SPIEGEL ONLINE: But following a religion that does not promote the chances for survival seems to contradict evolutionary logic…

Dawkins: Oh yes, clearly there is a conflict between meme and gene survival. We are familiar with such conflicts. They sometimes work out one way, sometimes the other.

SPIEGEL ONLINE: But religion is not always aggressive, it has a soft side as well. It offers comfort and consolation. At one point in your book, you even quote a bishop to make your case.

Dawkins: "The Greatest Show on Earth" is a book against creationism. So I don't mind making common cause with a bishop, who is also against creationism -- and for the good reason that it gives his religion a bad name. I don't mind making a temporary alliance against a common enemy.

SPIEGEL ONLINE: It seems unlikely that a true creationist would even read your new book, let alone be converted into an evolutionist. Plus, your usual readership hardly needs to be convinced that evolution is a fact. For whom did you write "The Greatest Show on Earth?"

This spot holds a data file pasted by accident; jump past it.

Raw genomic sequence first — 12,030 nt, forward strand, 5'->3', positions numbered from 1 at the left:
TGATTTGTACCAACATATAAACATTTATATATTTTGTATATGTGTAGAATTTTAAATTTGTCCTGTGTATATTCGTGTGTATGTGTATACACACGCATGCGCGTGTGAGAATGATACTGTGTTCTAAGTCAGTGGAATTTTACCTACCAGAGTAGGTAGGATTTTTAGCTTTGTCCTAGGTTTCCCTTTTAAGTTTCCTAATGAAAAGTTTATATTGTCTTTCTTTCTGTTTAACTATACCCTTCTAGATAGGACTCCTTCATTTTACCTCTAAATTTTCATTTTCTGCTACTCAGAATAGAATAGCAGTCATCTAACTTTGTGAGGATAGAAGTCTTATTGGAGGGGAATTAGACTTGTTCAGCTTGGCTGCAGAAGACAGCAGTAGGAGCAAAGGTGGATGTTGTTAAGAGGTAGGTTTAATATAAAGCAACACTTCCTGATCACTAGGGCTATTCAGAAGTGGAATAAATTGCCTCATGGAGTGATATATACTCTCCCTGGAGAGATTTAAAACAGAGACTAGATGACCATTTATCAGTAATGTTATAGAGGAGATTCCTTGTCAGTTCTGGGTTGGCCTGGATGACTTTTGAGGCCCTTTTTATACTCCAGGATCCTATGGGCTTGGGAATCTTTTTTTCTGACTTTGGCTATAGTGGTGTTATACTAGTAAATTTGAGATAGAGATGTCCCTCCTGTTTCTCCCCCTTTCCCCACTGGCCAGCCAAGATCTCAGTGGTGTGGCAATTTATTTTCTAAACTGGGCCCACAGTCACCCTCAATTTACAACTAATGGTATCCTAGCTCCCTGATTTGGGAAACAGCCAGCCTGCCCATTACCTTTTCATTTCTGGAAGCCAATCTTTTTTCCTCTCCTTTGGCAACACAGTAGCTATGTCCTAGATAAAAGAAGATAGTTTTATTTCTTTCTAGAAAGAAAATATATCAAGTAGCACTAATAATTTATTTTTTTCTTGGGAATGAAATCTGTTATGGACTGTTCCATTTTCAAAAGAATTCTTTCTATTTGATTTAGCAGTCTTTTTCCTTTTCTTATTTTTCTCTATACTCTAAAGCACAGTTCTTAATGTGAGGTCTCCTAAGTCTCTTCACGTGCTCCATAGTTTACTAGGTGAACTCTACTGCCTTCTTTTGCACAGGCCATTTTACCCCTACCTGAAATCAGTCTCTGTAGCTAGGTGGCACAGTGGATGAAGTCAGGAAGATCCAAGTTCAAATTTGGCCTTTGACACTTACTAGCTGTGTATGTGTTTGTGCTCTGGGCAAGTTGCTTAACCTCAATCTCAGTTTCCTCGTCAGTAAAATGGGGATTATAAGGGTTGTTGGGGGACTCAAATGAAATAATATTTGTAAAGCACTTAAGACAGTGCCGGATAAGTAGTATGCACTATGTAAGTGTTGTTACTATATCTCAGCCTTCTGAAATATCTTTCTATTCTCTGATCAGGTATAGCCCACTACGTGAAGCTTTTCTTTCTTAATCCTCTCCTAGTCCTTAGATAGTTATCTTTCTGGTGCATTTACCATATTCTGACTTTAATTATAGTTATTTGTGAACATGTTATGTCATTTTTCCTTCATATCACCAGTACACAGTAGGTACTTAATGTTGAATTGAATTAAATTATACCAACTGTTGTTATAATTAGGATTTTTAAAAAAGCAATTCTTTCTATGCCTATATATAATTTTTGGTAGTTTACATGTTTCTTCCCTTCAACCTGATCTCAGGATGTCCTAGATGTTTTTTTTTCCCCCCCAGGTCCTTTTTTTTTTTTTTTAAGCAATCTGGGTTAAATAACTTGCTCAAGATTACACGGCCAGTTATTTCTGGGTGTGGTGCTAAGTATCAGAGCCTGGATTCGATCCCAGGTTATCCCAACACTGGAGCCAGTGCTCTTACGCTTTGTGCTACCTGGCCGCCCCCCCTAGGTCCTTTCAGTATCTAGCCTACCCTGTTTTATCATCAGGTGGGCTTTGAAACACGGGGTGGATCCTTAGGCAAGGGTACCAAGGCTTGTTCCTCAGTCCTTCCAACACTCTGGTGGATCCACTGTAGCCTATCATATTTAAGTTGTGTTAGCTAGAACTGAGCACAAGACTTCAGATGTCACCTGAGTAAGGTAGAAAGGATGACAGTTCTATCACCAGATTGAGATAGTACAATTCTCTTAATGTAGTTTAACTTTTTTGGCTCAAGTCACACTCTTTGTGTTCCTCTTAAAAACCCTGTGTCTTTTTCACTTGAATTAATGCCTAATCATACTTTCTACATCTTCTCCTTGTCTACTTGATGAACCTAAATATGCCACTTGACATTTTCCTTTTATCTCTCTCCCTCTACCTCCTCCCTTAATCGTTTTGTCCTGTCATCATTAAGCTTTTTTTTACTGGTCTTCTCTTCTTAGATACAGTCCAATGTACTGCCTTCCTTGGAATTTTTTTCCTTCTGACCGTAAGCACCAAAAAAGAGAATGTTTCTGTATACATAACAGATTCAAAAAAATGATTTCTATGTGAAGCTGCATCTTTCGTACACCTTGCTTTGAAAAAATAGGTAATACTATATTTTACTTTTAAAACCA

Dawkins: Mostly for people sitting on the fence. It's supposed to be about the evidence for evolution. I didn't seriously think that I could change the minds of rabid fundamentalists. They wouldn't read it anyway. But I suspect there may be many thousands of people who would be genuinely interested. People who don't need their minds changed so much as just tipped over the fence one way or the other because they haven't really thought about it much.

SPIEGEL ONLINE: Aren't you afraid that some of these people might be alienated by the sometimes strong language in the book?